A panel of education and industry experts called on the business community this morning to speak up about the education system, in the Lowcountry and statewide, to demand change.
“This is imperative for the business community. This is our future,” said Jessica Jackson, senior manager of global engagement for Boeing South Carolina. “Generally speaking, we might not have trouble filling certain jobs right now, but that’s not going to be the case 10, 20, 50 years from now, so we need to fix it now.”
Jackson was one of four panelists at the Charleston Regional Business Journal’s Power Breakfast in North Charleston. The event was tied to the Tri-County Cradle to Career Collaborative’s fourth annual report (.pdf) on the region’s education system.
According to the report, released last month, 85% of tri-county high schoolers graduated on time in 2017; 40% of graduates were ready for college; and 65% of graduates were career-ready.
Cradle to Career CEO John Read said the business community has remained largely silent on education because it often doesn’t seem like a pressing issue for businesses and because talking about education can be difficult, with issues of race and poverty just below the surface.
“It’s safer, less controversial to treat education as an object of corporate philanthropy or volunteerism than to address it head-on,” Read said. “Public education, however — if it’s not important to any one business — is the talent supply chain for every business here. ... What’s happening in schools should be treated collectively in that way, not merely philanthropically.”
Ted Legasey, chairman of the Charleston Promise Neighborhood board of directors, said one of the major problems is that schools don’t have enough resources to equitably serve students because of the way education is funded in South Carolina.
“The funding model in this state is ludicrous,” he said. “Absolutely ludicrous. ... We’re kidding ourselves. We can’t educate students with this funding model the way it is.”
Act 388, enacted by the S.C. General Assembly in 2006, transferred the tax burden for school operating funds from home property taxes to commercial and other properties, with a penny increase in the sales tax designed to help. Sales tax revenue has been volatile, and critics say the burden has fallen heavily on businesses.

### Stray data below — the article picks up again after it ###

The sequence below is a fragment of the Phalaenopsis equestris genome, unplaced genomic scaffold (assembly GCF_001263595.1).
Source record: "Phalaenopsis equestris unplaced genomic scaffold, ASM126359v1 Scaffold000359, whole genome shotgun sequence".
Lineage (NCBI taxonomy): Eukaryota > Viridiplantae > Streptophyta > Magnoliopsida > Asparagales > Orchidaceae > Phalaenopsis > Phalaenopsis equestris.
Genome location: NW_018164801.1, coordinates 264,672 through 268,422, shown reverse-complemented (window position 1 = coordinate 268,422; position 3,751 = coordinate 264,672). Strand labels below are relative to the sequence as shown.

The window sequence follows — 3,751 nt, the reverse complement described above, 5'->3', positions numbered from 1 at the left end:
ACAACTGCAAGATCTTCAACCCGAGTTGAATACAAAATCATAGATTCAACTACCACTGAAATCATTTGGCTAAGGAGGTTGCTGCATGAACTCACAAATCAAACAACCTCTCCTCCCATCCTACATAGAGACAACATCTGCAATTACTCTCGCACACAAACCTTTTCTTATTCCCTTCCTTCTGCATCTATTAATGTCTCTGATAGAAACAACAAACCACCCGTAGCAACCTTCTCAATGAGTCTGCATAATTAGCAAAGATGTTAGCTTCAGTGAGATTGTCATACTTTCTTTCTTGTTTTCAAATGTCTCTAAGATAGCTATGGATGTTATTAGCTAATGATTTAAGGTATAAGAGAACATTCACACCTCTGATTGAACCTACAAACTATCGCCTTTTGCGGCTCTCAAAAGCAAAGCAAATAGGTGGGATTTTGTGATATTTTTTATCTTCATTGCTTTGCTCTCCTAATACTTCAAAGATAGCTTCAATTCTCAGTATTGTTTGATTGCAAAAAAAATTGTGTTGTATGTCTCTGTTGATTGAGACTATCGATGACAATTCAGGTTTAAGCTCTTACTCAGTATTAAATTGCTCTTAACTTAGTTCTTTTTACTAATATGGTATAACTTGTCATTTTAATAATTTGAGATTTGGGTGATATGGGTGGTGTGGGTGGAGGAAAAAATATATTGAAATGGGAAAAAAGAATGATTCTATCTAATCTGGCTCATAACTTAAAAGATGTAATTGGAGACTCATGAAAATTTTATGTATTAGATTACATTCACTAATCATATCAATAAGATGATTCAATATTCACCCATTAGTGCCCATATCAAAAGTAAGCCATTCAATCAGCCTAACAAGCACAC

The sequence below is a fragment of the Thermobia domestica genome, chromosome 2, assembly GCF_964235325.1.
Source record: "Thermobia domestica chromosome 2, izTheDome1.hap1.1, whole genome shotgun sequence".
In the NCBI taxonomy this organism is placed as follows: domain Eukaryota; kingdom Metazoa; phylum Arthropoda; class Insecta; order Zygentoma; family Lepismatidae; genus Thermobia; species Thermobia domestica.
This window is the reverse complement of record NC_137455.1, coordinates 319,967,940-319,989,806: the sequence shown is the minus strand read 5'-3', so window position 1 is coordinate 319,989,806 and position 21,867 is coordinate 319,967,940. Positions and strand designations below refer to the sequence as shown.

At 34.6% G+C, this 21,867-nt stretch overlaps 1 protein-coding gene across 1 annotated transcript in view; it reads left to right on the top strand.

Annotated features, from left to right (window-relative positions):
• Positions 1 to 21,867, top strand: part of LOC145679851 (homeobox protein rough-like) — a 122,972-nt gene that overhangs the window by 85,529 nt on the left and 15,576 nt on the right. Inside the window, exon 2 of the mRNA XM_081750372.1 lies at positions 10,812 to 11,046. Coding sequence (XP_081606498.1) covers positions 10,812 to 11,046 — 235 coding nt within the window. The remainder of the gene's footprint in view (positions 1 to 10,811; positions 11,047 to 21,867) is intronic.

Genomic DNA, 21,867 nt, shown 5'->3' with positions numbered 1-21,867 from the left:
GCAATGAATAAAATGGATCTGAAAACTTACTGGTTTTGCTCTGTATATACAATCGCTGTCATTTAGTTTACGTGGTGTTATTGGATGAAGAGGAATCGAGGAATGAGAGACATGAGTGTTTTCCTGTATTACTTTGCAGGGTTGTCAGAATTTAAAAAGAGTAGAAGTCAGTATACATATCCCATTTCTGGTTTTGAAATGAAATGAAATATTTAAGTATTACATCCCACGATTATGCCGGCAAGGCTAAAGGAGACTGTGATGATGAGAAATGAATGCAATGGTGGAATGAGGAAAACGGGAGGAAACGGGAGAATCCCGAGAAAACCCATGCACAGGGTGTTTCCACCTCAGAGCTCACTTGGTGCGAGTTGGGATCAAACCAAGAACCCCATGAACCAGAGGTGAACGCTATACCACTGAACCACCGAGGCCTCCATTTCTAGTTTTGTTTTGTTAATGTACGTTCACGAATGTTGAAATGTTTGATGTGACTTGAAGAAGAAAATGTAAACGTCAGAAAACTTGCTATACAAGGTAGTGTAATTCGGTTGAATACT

“We should be directing much more resources to students who need those resources,” Legasey said. “But we’re not even trying to do that.”
Cathy Almquist, vice president for academic affairs at Trident Technical College, said that if Boeing is concerned about the talent pipeline, “every smaller business and industry ought to be in panic mode right now.”
“I don’t think we have time to wait,” she said.
Almquist said if the business community spoke with a unified voice, it would be unstoppable.
“The business voice is a very powerful voice, and it’s powerful on both sides of the aisle,” she said. “That’s not true of other sectors, but when business and industry speaks, it doesn’t matter if you’re Republican or Democrat or independent — you’re listening.”
Anita Zucker, CEO of The Intertech Group and chair of Cradle to Career’s board of directors, said she often thinks about the schools in the region that are working, such as Academic Magnet High School in North Charleston and Meeting Street at Brentwood in downtown Charleston.
“Why aren’t we replicating the schools that are working?” she said. “And that is a question that still is in my mind. ... We have to become creative. We’ve got to become creative for our children.”
Zucker and Legasey both cited Meeting Street at Brentwood, a public-private partnership between Charleston County School District and Meeting Street Schools, as an example of a school worth replicating. The school has two teachers in each classroom, and students are encouraged to follow their goals through college. Parents are also encouraged to play an active role in their child’s education.
“What we have to do is get our public education system to scale that model so that we have more schools, more Meeting Street at Brentwoods, happening in each of our regional school districts,” Legasey said.
He said another possibility is to bring a charter school organization to the area. The Lowcountry has charter schools, Legasey said, but they each work independently and don’t have the clout that charter school networks have in other states.
“If we could create an organization here that would help bring those kinds of (charter) organizations to this region ... when they come, they would bring their own resources. They would bring their own talent pipelines,” Legasey said. “It would be an injection of a lot of different ingredients that are needed here in this region to succeed.”
Zucker said the key to bringing necessary change is having teachers, school administrators and the business community joining arms and using their voices together.
“We don’t have time to lose another generation of children,” Zucker said. “That’s the bottom line. We are losing our children. ... We need to save children, and I think the only way we can do it is by standing up and taking a stand.”